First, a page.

Season 13, episode 11: Jukebox Hero (written by Zoanne Clack)
Ok, here we go. I am entering into the world of TV reviews and I’m new at it so bear with me.
The episode opens with the classic Meredith Grey monologue:
“We all have heroes. People we look up to. People we aspire to be, who teach us how to be greater than we are because they’re greater than we are. They’re great… if we don’t look too closely. Because if we get too close, we realize heroes are just regular people, and regular people can fail us.”
During the voiceover, we see Maggie and Meredith in the living room trying to find Alex. They discover that the criminal proceedings have been concluded and “indefinitely postponed” which they translate as Alex taking a plea and being in prison, thus sending Meredith on a prison chase.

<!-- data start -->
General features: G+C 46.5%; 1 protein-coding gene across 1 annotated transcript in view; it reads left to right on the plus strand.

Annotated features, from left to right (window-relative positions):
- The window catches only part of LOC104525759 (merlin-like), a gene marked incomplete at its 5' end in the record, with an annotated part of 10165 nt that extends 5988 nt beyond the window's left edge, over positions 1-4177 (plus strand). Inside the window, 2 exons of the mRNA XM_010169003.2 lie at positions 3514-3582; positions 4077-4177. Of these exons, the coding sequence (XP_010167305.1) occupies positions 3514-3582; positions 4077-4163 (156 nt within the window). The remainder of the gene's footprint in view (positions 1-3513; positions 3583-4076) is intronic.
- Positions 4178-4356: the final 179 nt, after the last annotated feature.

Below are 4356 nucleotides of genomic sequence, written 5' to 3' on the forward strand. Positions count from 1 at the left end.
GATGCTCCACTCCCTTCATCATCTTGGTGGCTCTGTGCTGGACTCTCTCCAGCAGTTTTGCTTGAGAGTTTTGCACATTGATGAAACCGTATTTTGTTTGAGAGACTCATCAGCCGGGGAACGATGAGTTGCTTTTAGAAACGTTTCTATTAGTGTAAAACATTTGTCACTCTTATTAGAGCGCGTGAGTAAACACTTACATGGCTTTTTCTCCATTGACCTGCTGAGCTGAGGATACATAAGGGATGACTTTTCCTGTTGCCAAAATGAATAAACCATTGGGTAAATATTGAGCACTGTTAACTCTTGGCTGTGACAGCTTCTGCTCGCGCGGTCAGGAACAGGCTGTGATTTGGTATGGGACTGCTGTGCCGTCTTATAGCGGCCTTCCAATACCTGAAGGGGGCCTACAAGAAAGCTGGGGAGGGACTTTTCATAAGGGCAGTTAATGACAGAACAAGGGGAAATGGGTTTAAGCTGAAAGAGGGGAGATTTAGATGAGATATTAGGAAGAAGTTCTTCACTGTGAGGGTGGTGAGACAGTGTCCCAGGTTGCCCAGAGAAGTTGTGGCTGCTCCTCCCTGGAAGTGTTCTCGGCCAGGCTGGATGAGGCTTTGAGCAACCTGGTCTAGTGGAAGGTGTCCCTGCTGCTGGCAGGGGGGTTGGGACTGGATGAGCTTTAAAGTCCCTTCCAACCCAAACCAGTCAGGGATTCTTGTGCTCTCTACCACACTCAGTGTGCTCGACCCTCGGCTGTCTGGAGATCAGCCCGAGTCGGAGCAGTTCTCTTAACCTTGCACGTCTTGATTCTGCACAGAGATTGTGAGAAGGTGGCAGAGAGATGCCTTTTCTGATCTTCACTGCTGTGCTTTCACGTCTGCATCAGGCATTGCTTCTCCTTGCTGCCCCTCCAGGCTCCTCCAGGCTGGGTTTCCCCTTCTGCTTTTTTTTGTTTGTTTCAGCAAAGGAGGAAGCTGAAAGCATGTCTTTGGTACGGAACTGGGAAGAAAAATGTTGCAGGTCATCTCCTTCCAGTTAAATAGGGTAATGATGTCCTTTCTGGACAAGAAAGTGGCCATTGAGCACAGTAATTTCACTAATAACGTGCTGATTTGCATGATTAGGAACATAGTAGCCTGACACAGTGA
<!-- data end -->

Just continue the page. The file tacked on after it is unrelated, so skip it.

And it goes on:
A few minutes later into the episode, we see Richard, April, Jackson, Maggie and Arizona in an on-call room discussing the “Eliza Minnick problem” when Dr. Webber gloriously drops a Hamilton reference on us.
“You just don’t rush into battle, that’s what gets people killed. I mean, look at Yorktown.”
Now, addressing the Eliza issue… I feel like I am one of the very few who finds it IMPOSSIBLE to not like the new doc. I don’t know if it’s the fact that she’s named after one of the most badass females in American history or if it’s the fact that she’s played by Marika, but I love her. Although she did fall a few notches when she said, in an almost too cheerful voice, that she doesn’t need caffeine… I just stared at the screen, jaw agape wondering how that was possible and it made me like her slightly less… Also, she lives in Seattle, she has to like coffee. It’s a rule there.